Pokémon are usually cute creatures. That’s part of the appeal. But the upcoming Pokémon fighting game is not about that life.
A couple of weeks ago, I had a chat with Pokkén producers Katsuhiro Harada (of Tekken fame) and Masaaki Hoshino (of Soul Calibur fame). I wanted to know, what was the most surprising thing about working on a Pokémon fighting game? Turns out, the answer was different for both Harada and Hoshino.
“With this game, one of the things I really wanted to do was represent the Pokémon in a really realistic style,” said Hoshino. “A graphical representation that’s really realistic. I had to really convince the staff working on the game, as well the Pokémon company, to go in this direction.”
It shows. When you look at critters like Pikachu and Lucario, you can make out tufts of fur. But, more noticeably, the animations for the Pokémon are pretty realistic, too. When a monster like Machamp lands a punch, it looks like it hurts. When Charizard gets pummeled by a legendary Pokémon, you can hear painful grunts.
Abstractly, we’ve known all along that Pokémon fight each other, but its typically rendered in a cartoonish way. When a Pokémon faints in the main series, I process it as “oh, my health bar has depleted” rather than “oh shit, my Pokémon is actually hurt.”
Fighting games have a totally different priority. Fighting games are more openly about the impact of bodies brutalizing each other, of what happens when a blow connects. So, some semblance of realism here makes sense—you’re not just commanding a Pokémon to go do something, as you do in the main games. You ARE the Pokémon, which means you see the battles unfold first-hand. That’s inherently more intense.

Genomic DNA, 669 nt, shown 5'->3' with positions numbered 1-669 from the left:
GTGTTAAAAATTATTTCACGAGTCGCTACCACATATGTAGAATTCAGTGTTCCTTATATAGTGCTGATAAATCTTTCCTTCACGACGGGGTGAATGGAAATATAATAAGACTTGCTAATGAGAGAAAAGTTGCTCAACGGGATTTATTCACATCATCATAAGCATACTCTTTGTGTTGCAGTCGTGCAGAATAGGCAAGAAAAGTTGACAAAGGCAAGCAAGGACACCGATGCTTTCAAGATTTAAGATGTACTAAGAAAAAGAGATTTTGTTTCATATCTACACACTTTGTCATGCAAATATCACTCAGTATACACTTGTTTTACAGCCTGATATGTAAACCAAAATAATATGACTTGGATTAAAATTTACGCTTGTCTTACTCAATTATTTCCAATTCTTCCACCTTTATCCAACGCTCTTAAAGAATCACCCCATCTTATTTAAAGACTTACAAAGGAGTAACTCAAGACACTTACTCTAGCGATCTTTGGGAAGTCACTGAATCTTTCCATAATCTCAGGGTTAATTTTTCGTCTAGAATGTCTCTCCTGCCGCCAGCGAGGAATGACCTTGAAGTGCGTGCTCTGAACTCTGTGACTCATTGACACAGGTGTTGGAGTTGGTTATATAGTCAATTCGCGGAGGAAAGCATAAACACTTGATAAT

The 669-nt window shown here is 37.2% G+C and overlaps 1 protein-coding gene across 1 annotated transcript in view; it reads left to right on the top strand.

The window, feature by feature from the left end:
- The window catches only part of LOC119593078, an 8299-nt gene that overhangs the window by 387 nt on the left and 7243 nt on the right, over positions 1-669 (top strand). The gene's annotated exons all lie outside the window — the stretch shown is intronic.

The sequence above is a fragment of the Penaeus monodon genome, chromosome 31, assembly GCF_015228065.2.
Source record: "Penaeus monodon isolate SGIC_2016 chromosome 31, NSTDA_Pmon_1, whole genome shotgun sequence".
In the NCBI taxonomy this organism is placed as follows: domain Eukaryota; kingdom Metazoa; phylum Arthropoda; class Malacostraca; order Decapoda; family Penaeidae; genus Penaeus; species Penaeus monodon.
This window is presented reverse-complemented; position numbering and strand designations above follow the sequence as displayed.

Harada says a different element of developing Pokken Tournament proved most unexpected for him.
“It’s a simple thing that surprised me the most,” Harada said. “It’s a hidden element in the game. There are actually a few signature Tekken moves performed by the Pokémon in the game. And originally when I heard this idea [I thought] Tekken characters and Pokémon have totally different bone structures. I didn’t think they would fit at all.”
Harada was surprised to find that, despite his reservations, the Tekken moves “actually fit the Pokémon” really well.
Pokkén Tournament is out for Wii U on March 18th.
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